"When making our kathiskos, should we limit the food stuffs to less perishable items? I eat a lot of cheese and would rather not have a jar of honey, oil, water, and cheese sitting in my pantry for a month, I'm sure you understand. What do you think of a refrigerator kathiskos?"

The kathiskos is an offer jar of foodstuffs used to protect the household’s food storage. Typically, it has olive oil and water; the rest is up to the household. The kathiskos is dedicated to Zeus Ktesios, guardian of the household. The jar is typically emptied into the compost bin or garden and refilled with fresh foodstuffs every month, on the Noumenia.

The ancient kathiskoi were often unsealed, and I suspect that sometimes they would be tossed earlier than the new Noumenia or ingredients were carefully selected. Personally, I don't know anyone who has an unsealed kathiskos these days, because most Hellenists I know enjoy the tradition of keeping it for a month.

in all my years making a kathiskos, I have never shied away from using anything, and the worst the content of the kathiskos did was that the water turned a little murky. If you seal it up air tight, you wont have much of a problem--until you open it, of course. But I like to think of it like this: all the rotting and fermentation that took place in your kathiskos did not happen to your other foodstuffs. The worse the smell and the worse the status of your content, the better ;-)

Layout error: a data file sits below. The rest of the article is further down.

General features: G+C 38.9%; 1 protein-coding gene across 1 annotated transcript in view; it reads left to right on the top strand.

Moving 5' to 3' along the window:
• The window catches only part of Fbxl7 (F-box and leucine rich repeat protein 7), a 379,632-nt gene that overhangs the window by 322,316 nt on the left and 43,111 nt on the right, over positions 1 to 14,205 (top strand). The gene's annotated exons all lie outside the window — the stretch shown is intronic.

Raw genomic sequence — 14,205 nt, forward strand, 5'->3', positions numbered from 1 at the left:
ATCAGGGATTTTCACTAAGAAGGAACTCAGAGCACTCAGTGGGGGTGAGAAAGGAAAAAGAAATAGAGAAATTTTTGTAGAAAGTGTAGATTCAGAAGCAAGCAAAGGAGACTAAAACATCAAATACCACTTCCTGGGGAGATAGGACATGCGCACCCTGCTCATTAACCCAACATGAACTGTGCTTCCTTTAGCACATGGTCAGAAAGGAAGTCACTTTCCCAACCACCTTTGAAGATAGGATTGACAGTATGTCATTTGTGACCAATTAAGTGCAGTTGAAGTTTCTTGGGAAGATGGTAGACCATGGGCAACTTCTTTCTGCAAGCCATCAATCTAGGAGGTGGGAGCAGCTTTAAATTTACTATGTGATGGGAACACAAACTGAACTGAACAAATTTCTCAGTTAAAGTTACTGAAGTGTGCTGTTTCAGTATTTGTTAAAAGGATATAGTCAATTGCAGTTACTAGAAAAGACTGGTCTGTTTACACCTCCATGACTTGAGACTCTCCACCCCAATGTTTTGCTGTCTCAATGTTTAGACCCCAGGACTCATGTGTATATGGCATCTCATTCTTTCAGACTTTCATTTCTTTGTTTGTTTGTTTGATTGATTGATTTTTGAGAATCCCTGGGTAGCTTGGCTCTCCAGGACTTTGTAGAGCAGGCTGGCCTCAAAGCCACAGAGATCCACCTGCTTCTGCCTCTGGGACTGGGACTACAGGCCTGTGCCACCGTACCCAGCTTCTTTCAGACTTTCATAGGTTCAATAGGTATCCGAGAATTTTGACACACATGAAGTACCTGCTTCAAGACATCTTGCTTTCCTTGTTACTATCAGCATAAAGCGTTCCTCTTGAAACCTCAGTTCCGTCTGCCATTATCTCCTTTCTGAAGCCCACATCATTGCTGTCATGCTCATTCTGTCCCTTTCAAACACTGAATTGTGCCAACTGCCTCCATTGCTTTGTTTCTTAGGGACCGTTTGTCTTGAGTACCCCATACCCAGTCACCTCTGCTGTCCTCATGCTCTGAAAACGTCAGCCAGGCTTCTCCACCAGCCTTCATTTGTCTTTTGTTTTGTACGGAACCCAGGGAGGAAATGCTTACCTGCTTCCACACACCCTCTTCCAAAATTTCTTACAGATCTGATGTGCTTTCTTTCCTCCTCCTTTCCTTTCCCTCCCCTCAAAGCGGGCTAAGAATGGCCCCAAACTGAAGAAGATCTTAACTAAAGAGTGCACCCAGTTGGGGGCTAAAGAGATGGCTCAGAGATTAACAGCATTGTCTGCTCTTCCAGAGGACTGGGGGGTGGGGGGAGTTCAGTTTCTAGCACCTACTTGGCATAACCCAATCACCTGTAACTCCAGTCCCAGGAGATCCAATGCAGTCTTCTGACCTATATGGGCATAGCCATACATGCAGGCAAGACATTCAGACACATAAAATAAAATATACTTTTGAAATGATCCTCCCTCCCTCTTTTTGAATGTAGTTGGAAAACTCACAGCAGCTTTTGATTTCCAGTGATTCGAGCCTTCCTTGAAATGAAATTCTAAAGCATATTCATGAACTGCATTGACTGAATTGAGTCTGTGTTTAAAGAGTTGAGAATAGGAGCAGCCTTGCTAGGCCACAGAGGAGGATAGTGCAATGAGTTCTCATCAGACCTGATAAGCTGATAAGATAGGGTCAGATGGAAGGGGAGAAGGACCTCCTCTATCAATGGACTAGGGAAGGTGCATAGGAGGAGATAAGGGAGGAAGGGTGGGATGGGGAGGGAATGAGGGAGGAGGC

"Hello! On your blog is says that the Panathenaia is from the 23rd of hekatombaion to the 30th. Does that mean it ends before the 30th begins or does the festival include the 30th day?"

It includes the 30th, unless the month only has 29 days, then the festival includes the 29th day, but doesn't stretch on into Metageitnion. The Greater Panathenaia includes the 30th, the two Lesser Panathenaia in-between include only the 29th.

"Would it be 'allowed' (seen as non-disrespecrful I guess) to make one alter for more than one god/goddess? Or are alters and shelves reserved for one theos only? Thanks :)"

Most shrines in ancient Hellas were, and even during festivals for a particular Theoi others were worshipped, so I don’t see why not!

"Is there a greek god of finding missing things?"

Not as far as I know, but in general, Gods and Goddesses whom you have built kharis with will help you when you are truly in need. From a purely personal perspective, Hermes would most likely be able to find your items, seeing as he’s been known to hide (and steal) items Himself ;-)